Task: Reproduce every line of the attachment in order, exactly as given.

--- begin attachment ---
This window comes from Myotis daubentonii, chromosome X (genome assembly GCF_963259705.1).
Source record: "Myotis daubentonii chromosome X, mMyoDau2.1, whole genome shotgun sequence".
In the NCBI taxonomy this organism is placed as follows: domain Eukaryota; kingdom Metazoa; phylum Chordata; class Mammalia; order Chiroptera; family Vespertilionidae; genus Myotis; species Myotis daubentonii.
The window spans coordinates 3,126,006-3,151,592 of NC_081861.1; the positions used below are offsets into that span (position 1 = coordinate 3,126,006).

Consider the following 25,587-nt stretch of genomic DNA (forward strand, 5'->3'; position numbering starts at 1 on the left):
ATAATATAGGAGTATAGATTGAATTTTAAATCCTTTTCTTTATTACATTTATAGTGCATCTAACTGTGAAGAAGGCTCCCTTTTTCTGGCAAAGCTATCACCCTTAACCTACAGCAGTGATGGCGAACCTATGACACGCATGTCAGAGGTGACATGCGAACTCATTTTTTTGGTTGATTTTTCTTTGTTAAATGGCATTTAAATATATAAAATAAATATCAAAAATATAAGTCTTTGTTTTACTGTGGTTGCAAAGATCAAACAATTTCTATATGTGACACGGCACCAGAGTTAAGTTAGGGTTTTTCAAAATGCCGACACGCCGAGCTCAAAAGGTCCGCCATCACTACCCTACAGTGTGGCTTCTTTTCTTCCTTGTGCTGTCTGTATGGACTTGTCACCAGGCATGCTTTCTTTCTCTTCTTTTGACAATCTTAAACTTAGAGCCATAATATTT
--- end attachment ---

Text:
This window comes from Myotis daubentonii, chromosome X (genome assembly GCF_963259705.1).
Source record: "Myotis daubentonii chromosome X, mMyoDau2.1, whole genome shotgun sequence".
In the NCBI taxonomy this organism is placed as follows: domain Eukaryota; kingdom Metazoa; phylum Chordata; class Mammalia; order Chiroptera; family Vespertilionidae; genus Myotis; species Myotis daubentonii.
The window spans coordinates 3,126,006-3,151,592 of NC_081861.1; the positions used below are offsets into that span (position 1 = coordinate 3,126,006).

Consider the following 25,587-nt stretch of genomic DNA (forward strand, 5'->3'; position numbering starts at 1 on the left):
ATAATATAGGAGTATAGATTGAATTTTAAATCCTTTTCTTTATTACATTTATAGTGCATCTAACTGTGAAGAAGGCTCCCTTTTTCTGGCAAAGCTATCACCCTTAACCTACAGCAGTGATGGCGAACCTATGACACGCATGTCAGAGGTGACATGCGAACTCATTTTTTTGGTTGATTTTTCTTTGTTAAATGGCATTTAAATATATAAAATAAATATCAAAAATATAAGTCTTTGTTTTACTGTGGTTGCAAAGATCAAACAATTTCTATATGTGACACGGCACCAGAGTTAAGTTAGGGTTTTTCAAAATGCCGACACGCCGAGCTCAAAAGGTCCGCCATCACTACCCTACAGTGTGGCTTCTTTTCTTCCTTGTGCTGTCTGTATGGACTTGTCACCAGGCATGCTTTCTTTCTCTTCTTTTGACAATCTTAAACTTAGAGCCATAATATTT